But what does it look like to shepherd?
Before we can answer the what question, we must answer the who question. Who, exactly, are we responsible for? There are four types of people we must shepherd:
- Key leaders
- Regular attenders
Obviously, we can’t shepherd everyone ourselves. We must prioritize. Scripture tells that pastors to “equip the saints for the work of ministry” (Ephesians 4:11-12). Therefore, I believe focusing your shepherding on key leaders will help you shepherd the whole flock (i.e. your local church). Regular Attenders and Visitors aren’t caste-offs, however. But you will reach them most effectively when your key leaders and members reach them! Other leaders must be raised up so that pastors can focus on their primary calling: being devoted to the word of God and prayer.
A popular discipleship principle is to adopt the model of Jesus with the 3-12-70 principle. Jesus had twelve disciples. But Jesus seemed to include Peter, James, and John into special events, like the Transfiguration, more than the other disciples. They were his three. Are you shepherding your key leaders? Three questions to ask in evaluation:
- Who are your three? Who are those leaders you will invest in most?
- Who are your twelve? Who makes up your general “team” to help you with ministry?
- Who are your seventy? These would be the people who minister in your areas of oversight.
Pastors are responsible for their flock, their members. Although membership isn’t spelled in one specific verse, the New Testament presents a pattern which strongly suggests church membership. Otherwise, you will spin your wheels investing in those who aren’t really committed to your church. Are you shepherding your members? A couple of important questions to ask about your membership are:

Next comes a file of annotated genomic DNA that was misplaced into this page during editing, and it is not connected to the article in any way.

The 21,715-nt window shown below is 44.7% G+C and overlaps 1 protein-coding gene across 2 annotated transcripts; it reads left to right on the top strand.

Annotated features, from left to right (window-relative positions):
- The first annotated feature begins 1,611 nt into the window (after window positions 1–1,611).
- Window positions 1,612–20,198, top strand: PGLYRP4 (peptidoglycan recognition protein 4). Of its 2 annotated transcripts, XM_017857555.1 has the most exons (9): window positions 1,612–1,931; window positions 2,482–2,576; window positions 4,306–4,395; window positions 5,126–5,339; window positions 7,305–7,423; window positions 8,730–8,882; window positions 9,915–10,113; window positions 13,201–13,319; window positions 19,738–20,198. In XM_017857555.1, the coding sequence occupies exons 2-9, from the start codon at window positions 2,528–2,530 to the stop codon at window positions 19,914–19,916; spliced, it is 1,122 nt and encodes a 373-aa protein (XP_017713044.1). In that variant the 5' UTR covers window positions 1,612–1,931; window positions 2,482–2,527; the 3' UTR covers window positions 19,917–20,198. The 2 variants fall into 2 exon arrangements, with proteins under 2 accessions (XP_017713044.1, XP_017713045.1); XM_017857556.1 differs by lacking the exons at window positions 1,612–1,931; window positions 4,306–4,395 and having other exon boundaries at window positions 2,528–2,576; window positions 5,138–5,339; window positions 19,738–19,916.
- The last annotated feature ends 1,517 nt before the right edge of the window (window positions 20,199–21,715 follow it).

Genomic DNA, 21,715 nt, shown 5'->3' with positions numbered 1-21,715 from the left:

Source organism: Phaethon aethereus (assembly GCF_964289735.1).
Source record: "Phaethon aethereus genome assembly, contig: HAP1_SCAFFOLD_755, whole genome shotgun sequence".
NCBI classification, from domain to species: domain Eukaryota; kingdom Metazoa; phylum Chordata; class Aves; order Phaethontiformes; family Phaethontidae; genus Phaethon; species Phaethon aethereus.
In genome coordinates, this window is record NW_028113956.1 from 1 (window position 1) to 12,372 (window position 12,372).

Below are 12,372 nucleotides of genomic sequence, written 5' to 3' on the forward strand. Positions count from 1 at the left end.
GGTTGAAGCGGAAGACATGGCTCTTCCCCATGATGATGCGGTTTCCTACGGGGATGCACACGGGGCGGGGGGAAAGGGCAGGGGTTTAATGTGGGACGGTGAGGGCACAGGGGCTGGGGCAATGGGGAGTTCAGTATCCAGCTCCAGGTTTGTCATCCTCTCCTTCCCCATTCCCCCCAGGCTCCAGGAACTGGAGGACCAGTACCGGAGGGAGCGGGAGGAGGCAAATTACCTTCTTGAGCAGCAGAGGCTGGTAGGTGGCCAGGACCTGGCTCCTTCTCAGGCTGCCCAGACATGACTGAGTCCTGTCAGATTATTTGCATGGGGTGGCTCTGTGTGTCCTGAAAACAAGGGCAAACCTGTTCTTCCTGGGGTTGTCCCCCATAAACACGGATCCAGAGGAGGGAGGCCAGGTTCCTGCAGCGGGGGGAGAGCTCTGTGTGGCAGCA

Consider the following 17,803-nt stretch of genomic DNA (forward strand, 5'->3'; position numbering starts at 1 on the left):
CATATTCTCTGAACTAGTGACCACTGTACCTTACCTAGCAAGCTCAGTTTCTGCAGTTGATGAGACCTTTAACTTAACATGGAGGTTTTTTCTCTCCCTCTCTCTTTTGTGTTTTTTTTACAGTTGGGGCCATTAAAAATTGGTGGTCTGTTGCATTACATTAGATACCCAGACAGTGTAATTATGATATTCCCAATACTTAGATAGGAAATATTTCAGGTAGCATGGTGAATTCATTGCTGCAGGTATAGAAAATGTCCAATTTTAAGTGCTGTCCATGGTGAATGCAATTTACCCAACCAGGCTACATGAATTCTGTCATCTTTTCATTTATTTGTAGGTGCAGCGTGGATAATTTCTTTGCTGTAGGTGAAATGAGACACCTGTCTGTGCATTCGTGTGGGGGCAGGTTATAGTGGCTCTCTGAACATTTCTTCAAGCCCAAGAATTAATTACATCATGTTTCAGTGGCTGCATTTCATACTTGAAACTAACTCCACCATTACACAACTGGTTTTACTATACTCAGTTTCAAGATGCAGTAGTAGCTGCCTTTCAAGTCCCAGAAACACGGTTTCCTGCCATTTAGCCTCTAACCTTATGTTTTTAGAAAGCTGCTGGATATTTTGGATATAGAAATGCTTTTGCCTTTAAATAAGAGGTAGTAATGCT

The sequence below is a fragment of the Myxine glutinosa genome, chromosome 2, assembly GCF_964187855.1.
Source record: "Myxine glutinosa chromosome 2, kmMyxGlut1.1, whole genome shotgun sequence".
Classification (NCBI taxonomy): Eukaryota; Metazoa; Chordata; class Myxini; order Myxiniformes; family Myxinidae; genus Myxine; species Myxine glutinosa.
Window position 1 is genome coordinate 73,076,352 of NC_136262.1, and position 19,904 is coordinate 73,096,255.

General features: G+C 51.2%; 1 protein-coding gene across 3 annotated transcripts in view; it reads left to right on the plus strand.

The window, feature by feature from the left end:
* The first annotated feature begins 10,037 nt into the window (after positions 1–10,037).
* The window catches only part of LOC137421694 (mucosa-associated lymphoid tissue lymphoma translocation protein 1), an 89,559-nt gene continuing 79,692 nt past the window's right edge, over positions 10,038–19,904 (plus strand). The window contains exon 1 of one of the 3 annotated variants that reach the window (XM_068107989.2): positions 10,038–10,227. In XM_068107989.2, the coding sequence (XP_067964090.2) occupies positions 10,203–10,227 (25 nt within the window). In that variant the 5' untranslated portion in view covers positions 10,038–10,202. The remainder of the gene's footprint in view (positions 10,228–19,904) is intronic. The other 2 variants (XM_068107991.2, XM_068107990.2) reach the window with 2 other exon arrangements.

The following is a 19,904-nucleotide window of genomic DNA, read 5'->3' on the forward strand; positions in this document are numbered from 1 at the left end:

- Is our membership roll up-to-date? If not, how do we bring it up to date?
- Is it worth investing in software to help us shepherd?
- Is each member being cared for? Are they in a small group or another ministry where someone knows them?
Regular attenders are those who will come fairly consistently but haven’t made the plunge into membership yet. A key to being a growing church is to create a pathway for regular attenders to become “all-in” members. Are you shepherding your regular attenders? Some questions to consider?
- Do we know how many people are regular attenders? If not, how do we figure this out?
- How do we move attenders to become “all-in” members?
- Is the next step into membership clear?
Hopefully, someone will visit your church every week. In some ways, you are responsible to shepherd them. You do this by giving them a pathway to become more deeply invested in the church and a “regular.” Remember, all of your high-capacity leaders and volunteers were visitors at one point. Again, tracking who your visitors are so that you can follow up with them is key. Are you shepherding your visitors?
- Are we a welcoming church? Do we have volunteers dedicated to welcoming visitors?
- Do we have a plan for follow up?
- Is the next step to becoming a regular clear?
Knowing what we’re supposed to do as pastors is only half the job. We must be clear on who we’re responsible for and how we will reach them. Shepherds care for and lead their flocks. Pastors must do the same.
Related Preaching Articles
By Sermoncentral on Feb 8, 2021
Our obsession with numerical growth may be the unseen culprit behind a lot of burnt out pastors and unhealthy churches. Here's a short list to help you make the task of pastoring less burdensome and far more joyful.
By Carey Nieuwhof on Mar 15, 2021
So as a church leader – as views on sexuality, family, parenting, drugs, finance and other values change – how do you respond? What do you do when the world for which you trained—maybe even the world where your approach was once effective—is disappearing before your eyes?
By Ron Edmondson on Apr 13, 2021
I have a heart for leaders. Especially church leaders. I’d love to help others learn from my mistakes. In fact, this is a huge motivation for this blog and a lot of my ministry. With this in mind, I want to share a few things I’ve learned over the years. I hope it proves helpful.
By Carey Nieuwhof on Oct 3, 2016
Pastors aren’t fake; the struggle is real.